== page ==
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After becoming just the second Spaniard to win Flche Wallonne on Wednesday, Alejandro Valverde went one better when he took the first ever Spanish victory in Lige-Bastogne-Lige on Sunday afternoon. The Caisse d'Epargne team leader was one of a large group of riders who came up to the finish behind T-Mobile's Patrik Sinkewitz, and it was Valverde who opened the sprint out, flying by on the German's right-hand side. Paolo Bettini was right on the Spaniard's wheel, or at least he was until Valverde shifted into top gear and cruised clear, leaving Bettini to just hold off a very impressive Damiano Cunego for third place.
Valverde's win was well constructed. Knowing that their team leader's best chance would be in a sprint up the final hill to the finish, Caisse d'Epargne kept him in contention on the tough run-in.
An early breakaway of 26 riders disintegrated going over the Stavelot and Haute Leve climbs, leaving T-Mobile's Steffen Wesemann as the lone leader. He was reeled in on the Cote de la Vecque with 50km remaining by a bunch containing most of the favourites and being relentlessly driven by CSC's Carlos Sastre and Jens Voigt.
The next climb, La Redoute, the toughest of the race, saw this pack thinned out as a number of riders attacked at the front, the best effort coming from Cunego. But even the little Italian's effort couldn't shake the main contenders.
The next climb, the Cote de Sprimont, saw Caisse d'Epargne's Joaquin Rodriguez jump clear, and the Spaniard was quickly joined by Michael Boogerd, annually a contender in Lige but never a winner. With Boogerd looking the stronger and doing most of the pace-making, the pair opened up a lead of almost 50 seconds, as no one took responsibility for chasing them down.
Eventually, defending champion Alexandre Vinokourov's Liberty Seguros team took up the pursuit, but Boogerd and Rodriguez still had a decent lead going onto the penultimate climb, the Sart Tilman. Heading to the top of this ascent, Bettini made his strongest attack of the race, going clear and immediately trimming the leaders' advantage back to just 25 seconds.
Although the pair weren't caught, it seemed the end was close and that proved to be the case on the final climb, the St Nicolas. Phonak's Miguel Angel Perdiguero was the first rider across to them, but a large gaggle were quick to follow. Valverde was among them and he sent Rodriguez onto the front again to do his best to prevent any attacks before the finish.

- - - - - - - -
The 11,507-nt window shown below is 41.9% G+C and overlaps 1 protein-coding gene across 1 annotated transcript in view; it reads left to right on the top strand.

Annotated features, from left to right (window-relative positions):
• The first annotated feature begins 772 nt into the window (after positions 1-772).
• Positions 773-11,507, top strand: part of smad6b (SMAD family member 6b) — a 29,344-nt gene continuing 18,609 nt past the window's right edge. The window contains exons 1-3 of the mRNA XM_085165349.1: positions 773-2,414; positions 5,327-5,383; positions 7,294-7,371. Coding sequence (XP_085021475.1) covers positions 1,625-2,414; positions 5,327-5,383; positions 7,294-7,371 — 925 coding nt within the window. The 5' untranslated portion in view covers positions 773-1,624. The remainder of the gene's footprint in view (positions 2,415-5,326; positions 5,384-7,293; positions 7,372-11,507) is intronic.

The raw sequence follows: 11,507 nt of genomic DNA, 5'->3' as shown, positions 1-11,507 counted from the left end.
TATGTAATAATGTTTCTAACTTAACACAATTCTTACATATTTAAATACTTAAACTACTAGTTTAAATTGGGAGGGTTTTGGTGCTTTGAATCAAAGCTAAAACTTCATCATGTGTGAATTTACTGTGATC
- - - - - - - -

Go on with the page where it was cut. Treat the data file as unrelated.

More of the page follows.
Given the work he'd already put in, it was asking a lot of Rodriguez, but he was still in front leading up to the kilometre banner. Just before it, Sinkewitz attacked, and was joined by Basso, and then by the rest. Then Basso's CSC team-mate Frank Schleck went, taking Boogerd and Sinkewitz with him. As they were hauled back, Basso made his final effort, but he too was tracked down.
A sprint was guaranteed, and would answer the question of whether Valverde has the legs to deal with a 260km race like Lige. He answered that with an emphatic yes, his victory also carrying him to the top of the ProTour standings. With a perfect Classics campaign behind him, the Spaniard's attention now turns to the Tour de France, where Spain will be expecting even more from a rider who has shown he seldom fails to deliver.
1 1 Alejandro Valverde (Spa) Caisse d'Epargne-Illes Balears 262km in 6.21.32
2 Paolo Bettini (Ita) Quick Step
3 Damiano Cunego (Ita) Lampre
4 Patrik Sinkewitz (Ger) T-Mobile
5 Michael Boogerd (Hol) Rabobank
6 Miguel A. M. Perdiguero (Spa) Phonak
7 Frank Schleck (Lux) CSC
8 Chris Horner (USA) Davitamon-Lotto
9 Danilo Di Luca (Ita) Liquigas
10 Ivan Basso (Ita) CSC
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